Article  ADS  MathSciNet  Google Scholar 

  36. Daley, D. J. & Gani, J. Epidemic Modelling: An Introduction (Cambridge Univ. Press, 1999).

  37. Barrat, A., Barthelemy, M. & Vespignani, A. Dynamical Processes on Complex Networks (Cambridge Univ. Press, 2008).

  38. Levins, R. Some demographic and genetic consequences of environmental heterogeneity for biological control. Bull. Entomol. Soc. Am. 15, 237–240 (1969).

    Google Scholar 

  39. Keeling, M. J. Metapopulation moments: coupling, stochasticity and persistence. J. Anim. Ecol. 69, 725–736 (2000).

    Article  Google Scholar 

  40. Murrell, D. J. & Law, R. Beetles in fragmented woodlands: a formal framework for dynamics of movement in ecological landscapes. J. Anim. Ecol. 69, 471–483 (2000).

    Article  Google Scholar 

  41. Colizza, V. & Vespignani, A. Epidemic modeling in metapopulation systems with heterogeneous coupling pattern: theory and simulations. J. Theor. Biol. 251, 450–467 (2008).

    Article  MathSciNet  Google Scholar 

  42. Perra, N., Gonçalves, B., Pastor-Satorras, R. & Vespignani, A. Activity driven modeling of time varying networks. Sci. Rep. 2, 469 (2012).

    Article  ADS  Google Scholar 

  43. Nadini, M. et al. Epidemic spreading in modular time-varying networks. Sci. Rep. 8, 2352 (2018).

    Article  ADS  Google Scholar 

  44. Balcan, D. & Vespignani, A. Phase transitions in contagion processes mediated by recurrent mobility patterns. Nat. Phys. 7, 581–586 (2011).

    Article  Google Scholar 

  45. Balcan, D. et al. Seasonal transmission potential and activity peaks of the new influenza A(H1N1): a Monte Carlo likelihood analysis based on human mobility. BMC Med. 7, 45 (2009).

    Article  Google Scholar 

  46. Balcan, D. et al. Modeling the spatial spread of infectious diseases: the global epidemic and mobility computational model. J. Comput. Sci. 1, 132–145 (2010).

    Article  Google Scholar 

  47. Yang, J. & Leskovec, J. Defining and evaluating network communities based on ground-truth. Knowl. Inf. Syst. 42, 181–213 (2015).

    Article  Google Scholar 

  48. Leskovec, J. & Krevl, A. SNAP Datasets: Stanford Large Network Dataset Collection;

Download references


N.P. was supported in part by the US Army Research Laboratory and the US Army Research Office under contract/grant number W911NF-18-1-0376. Y.M. acknowledges partial support from the Government of Aragón, Spain through grant E36-17R, by MINECO and FEDER funds (grant FIS2017-87519-P) and from Intesa Sanpaolo Innovation Center. The funder had no role in study design, data collection, and analysis, decision to publish, or preparation of the manuscript.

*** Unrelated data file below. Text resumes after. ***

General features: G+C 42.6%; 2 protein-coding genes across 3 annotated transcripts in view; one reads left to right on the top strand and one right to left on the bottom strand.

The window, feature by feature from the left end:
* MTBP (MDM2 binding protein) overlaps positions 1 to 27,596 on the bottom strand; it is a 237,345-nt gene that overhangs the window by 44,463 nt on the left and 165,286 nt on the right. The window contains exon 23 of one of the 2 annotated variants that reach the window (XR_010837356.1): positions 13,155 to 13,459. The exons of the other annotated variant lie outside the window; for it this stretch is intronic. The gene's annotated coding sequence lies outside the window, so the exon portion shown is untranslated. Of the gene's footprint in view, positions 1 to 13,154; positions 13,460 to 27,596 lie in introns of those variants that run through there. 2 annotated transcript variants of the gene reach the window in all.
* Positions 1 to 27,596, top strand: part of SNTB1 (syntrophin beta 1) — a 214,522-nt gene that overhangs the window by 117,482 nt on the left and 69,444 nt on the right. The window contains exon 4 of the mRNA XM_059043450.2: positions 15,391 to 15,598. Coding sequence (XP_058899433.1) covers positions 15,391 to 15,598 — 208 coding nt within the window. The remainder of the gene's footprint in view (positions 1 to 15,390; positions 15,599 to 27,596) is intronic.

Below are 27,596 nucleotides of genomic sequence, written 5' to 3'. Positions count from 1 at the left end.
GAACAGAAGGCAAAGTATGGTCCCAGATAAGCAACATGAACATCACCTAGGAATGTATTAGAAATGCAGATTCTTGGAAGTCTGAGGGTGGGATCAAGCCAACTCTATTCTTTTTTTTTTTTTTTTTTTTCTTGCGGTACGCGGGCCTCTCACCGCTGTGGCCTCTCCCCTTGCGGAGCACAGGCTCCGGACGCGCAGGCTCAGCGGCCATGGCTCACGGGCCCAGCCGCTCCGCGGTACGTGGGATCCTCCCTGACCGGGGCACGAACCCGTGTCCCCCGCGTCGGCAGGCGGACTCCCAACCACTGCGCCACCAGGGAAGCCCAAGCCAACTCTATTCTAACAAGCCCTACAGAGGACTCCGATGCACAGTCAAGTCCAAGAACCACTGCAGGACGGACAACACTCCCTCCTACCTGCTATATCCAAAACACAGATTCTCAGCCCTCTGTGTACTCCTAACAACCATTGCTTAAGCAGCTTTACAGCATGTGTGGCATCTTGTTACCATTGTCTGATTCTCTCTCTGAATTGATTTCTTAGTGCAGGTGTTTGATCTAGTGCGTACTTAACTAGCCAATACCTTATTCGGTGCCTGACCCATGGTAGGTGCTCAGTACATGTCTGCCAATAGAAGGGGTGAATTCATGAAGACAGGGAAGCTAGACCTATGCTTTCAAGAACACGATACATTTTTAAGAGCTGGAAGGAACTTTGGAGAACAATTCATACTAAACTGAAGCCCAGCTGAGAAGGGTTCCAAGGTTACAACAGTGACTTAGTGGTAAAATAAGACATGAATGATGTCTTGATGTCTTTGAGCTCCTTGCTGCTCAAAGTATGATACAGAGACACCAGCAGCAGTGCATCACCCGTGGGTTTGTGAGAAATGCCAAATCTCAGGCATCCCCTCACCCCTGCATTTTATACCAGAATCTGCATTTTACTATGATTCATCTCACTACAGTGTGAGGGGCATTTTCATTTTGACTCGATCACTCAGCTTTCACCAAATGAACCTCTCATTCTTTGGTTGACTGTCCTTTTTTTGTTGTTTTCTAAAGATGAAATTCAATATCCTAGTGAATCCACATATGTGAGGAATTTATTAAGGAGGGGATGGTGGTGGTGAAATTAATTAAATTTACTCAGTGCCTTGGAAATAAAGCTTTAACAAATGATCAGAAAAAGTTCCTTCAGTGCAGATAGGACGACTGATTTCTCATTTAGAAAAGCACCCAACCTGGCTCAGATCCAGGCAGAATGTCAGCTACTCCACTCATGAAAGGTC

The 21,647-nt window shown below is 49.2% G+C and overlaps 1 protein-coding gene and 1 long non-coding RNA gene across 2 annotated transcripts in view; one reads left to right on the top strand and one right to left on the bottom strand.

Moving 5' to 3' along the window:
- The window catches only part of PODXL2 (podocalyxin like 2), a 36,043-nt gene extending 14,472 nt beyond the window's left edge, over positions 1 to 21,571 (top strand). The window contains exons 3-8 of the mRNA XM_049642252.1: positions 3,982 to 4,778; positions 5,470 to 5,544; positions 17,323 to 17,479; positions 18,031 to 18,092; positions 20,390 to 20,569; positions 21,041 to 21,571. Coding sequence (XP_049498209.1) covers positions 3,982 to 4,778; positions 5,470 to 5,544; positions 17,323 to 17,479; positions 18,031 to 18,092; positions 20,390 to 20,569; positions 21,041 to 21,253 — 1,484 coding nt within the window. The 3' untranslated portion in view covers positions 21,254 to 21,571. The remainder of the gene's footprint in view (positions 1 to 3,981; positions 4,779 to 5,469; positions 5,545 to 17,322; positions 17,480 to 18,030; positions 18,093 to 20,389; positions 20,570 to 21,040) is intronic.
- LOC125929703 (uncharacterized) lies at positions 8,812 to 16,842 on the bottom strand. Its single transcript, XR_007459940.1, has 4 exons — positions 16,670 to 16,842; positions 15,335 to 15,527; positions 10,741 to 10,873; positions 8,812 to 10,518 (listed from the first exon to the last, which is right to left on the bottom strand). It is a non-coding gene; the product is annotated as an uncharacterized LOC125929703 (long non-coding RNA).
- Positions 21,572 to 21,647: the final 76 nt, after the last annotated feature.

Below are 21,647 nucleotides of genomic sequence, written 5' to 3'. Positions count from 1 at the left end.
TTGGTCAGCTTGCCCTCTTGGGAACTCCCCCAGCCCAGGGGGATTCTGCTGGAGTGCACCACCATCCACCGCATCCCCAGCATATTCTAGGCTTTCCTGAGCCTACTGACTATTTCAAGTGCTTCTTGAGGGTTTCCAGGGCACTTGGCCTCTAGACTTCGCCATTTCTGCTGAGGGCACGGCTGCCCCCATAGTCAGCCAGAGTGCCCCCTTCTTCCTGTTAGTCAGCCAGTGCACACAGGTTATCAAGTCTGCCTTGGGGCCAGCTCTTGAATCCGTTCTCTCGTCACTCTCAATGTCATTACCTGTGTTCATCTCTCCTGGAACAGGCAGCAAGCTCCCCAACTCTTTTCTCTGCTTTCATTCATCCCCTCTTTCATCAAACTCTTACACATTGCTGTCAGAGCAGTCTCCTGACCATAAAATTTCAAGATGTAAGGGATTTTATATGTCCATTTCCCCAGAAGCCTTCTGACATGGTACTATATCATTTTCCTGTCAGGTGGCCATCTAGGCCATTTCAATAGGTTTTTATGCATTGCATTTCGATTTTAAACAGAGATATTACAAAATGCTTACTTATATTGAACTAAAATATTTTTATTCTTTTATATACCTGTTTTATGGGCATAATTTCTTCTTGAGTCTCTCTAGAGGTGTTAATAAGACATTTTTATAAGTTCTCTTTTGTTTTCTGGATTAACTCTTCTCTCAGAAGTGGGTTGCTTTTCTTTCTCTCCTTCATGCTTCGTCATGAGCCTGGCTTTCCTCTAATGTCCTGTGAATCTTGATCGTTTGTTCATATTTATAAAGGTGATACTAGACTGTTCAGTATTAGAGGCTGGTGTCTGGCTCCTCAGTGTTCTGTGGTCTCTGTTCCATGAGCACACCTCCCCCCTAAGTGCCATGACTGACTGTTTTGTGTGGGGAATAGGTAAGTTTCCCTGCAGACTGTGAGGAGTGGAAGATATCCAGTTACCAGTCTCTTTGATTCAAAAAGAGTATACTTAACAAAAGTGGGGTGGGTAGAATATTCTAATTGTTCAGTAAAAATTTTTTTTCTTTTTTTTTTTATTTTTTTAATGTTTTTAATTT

Author information

Authors and Affiliations



J.T.D., N.P., Y.M. and A.V. designed the research. J.T.D., A.V. and Q.Z. performed research and analysed data. All authors wrote the manuscript.

Corresponding author

Correspondence to Alessandro Vespignani.

Ethics declarations

Competing interests

The authors declare no competing interests.

Additional information

Peer review information Nature Physics thanks Damon Centola, Chris Danforth and Hawoong Jeong for their contribution to the peer review of this work.

Publisher’s note Springer Nature remains neutral with regard to jurisdictional claims in published maps and institutional affiliations.

Supplementary information

Source data

Source Data Fig. 2

Data to remake Fig. 2 plots.

Source Data Fig. 3

Data to remake Fig. 3a,b.

Rights and permissions

Reprints and Permissions

About this article

Check for updates. Verify currency and authenticity via CrossMark

Cite this article

Davis, J.T., Perra, N., Zhang, Q. et al. Phase transitions in information spreading on structured populations. Nat. Phys. 16, 590–596 (2020).

Download citation

  • Received:

  • Accepted:

  • Published:

  • Issue Date:

  • DOI:

This article is cited by


Quick links

Nature Briefing

Sign up for the Nature Briefing newsletter — what matters in science, free to your inbox daily.

Get the most important science stories of the day, free in your inbox. Sign up for Nature Briefing